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I had a question. My company has just graduated to a large business and now I believe we have to follow CAS rules. Does anyone on this forum know how the implementation process works for a newly large business?

Thanks,

Patrick

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pdog, just because you are a large business does not mean you have to comply with the CAS on every contract.  Contracts are subject to the CAS, not contractors.  In this regard, look at the exceptions to CAS coverage in the CASB's rules.

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Retreadfed is, unfortunately, wrong. You have to comply with several of the Standards if you have a cost-type contract, regardless of your exemption status.

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1 hour ago, here_2_help said:

Retreadfed is, unfortunately, wrong. You have to comply with several of the Standards if you have a cost-type contract, regardless of your exemption status.

H2H is wrong in what he said.  Note that I said you do not have to comply with the CAS on every contract.  While you may have to comply with some Standards on contracts subject to the cost principles, not just cost reimbursement contracts,  that does not make those contracts CAS covered.

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Retread, I have tried to avoid responding. Alas, I am weak and must correct you. This is the kind of advice that gets contractors in trouble.

Of course you are CORRECT that CAS applies contract by contract. You can't have a noncompliance with a contract that is exempt from CAS.

HOWEVER, CAS and FAR require a contractor to be consistent in its cost accounting practices. A contractor, especially one that was recently a small business, would be foolish to establish two or more cost accounting systems or business units simply because only a few of its contracts were CAS-covered. Far better--and far more commonly--contractors have one and only one cost accounting system where all contracts are treated consistently (absent special allocations). Thus, if one contract is CAS-covered, then effectively all contracts are CAS-covered with respect to application of cost accounting practices. To do otherwise (without setting up a separate business unit with a separate cost accounting system) is to violate both the CAS rules addressing consistency as well as the FAR rules in Part 31 that also demand consistency with respect to direct vs. indirect cost determinations.

Thus, while you are pedantically correct you are, in practice, wrong.

Respectfully, H2H

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29 minutes ago, here_2_help said:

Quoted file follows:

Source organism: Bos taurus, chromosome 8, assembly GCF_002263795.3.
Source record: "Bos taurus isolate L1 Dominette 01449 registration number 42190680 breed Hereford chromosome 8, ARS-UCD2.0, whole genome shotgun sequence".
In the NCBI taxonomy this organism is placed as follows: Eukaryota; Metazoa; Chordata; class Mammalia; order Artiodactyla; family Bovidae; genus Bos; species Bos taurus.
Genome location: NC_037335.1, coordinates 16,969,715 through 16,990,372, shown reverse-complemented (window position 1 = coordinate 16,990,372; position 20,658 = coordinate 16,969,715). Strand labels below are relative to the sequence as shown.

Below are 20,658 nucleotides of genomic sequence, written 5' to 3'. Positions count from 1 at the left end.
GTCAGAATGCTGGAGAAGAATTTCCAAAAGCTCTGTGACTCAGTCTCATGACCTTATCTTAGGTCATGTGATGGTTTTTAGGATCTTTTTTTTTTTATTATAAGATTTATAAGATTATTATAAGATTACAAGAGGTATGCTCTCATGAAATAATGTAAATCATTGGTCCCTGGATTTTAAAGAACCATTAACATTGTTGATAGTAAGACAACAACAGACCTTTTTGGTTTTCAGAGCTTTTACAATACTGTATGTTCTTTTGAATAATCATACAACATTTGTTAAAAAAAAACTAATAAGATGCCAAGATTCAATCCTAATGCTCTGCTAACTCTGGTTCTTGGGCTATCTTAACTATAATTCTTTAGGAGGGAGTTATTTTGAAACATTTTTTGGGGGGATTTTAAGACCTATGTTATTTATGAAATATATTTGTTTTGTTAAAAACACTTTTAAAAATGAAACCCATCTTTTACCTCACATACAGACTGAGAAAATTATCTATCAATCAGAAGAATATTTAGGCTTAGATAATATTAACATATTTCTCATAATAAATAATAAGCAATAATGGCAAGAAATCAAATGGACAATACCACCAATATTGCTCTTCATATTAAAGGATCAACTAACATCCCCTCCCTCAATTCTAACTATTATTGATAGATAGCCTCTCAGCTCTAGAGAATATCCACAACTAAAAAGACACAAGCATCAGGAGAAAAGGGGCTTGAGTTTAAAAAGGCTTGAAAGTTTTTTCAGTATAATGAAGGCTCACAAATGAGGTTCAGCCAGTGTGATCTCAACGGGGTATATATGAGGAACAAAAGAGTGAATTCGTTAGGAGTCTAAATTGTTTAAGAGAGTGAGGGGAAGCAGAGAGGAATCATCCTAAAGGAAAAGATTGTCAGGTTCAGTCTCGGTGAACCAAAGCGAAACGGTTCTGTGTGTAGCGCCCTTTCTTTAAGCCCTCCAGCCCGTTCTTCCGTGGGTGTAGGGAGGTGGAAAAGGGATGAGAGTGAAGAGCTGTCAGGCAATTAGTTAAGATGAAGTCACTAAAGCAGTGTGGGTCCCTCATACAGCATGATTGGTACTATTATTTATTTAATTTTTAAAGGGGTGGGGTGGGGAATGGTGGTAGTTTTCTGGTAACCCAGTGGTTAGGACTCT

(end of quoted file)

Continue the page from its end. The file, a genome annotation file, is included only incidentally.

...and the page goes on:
Retread, I have tried to avoid responding. Alas, I am weak and must correct you. This is the kind of advice that gets contractors in trouble.

Of course you are CORRECT that CAS applies contract by contract. You can't have a noncompliance with a contract that is exempt from CAS.

HOWEVER, CAS and FAR require a contractor to be consistent in its cost accounting practices. A contractor, especially one that was recently a small business, would be foolish to establish two or more cost accounting systems or business units simply because only a few of its contracts were CAS-covered. Far better--and far more commonly--contractors have one and only one cost accounting system where all contracts are treated consistently (absent special allocations). Thus, if one contract is CAS-covered, then effectively all contracts are CAS-covered with respect to application of cost accounting practices. To do otherwise (without setting up a separate business unit with a separate cost accounting system) is to violate both the CAS rules addressing consistency as well as the FAR rules in Part 31 that also demand consistency with respect to direct vs. indirect cost determinations.

Thus, while you are pedantically correct you are, in practice, wrong.

Respectfully, H2H

Absolutely agree with you, Help. We had FFP construction contracts with several large Defense contractors and negotiated mods and changes, using their disclosure information and consistent with their CAS covered accounting systems. We also consulted regularly with their DCAA assigned “in plant” auditors.  

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H2H, you re assuming too many facts to make a definitive statement.  Many contractors only have contracts for commercial items, which are exempt from the CAS.  Also, many contractors only have FFP contracts that are awarded competitively without the submission of any cost data.  These contracts are also exempt from the CAS.  If these contractors change from an SB into a large business, there would be little reason to change their accounting practices to accommodate the CAS, which would still be inapplicable.  My point in my original post was to state that just because a concern is no longer small, it does not necessarily follow that it has to be concerned with the CAS.  Whether the CAS will apply to the contracts the concern has depends on the concern's business model and how the CASB's rules apply to that model.

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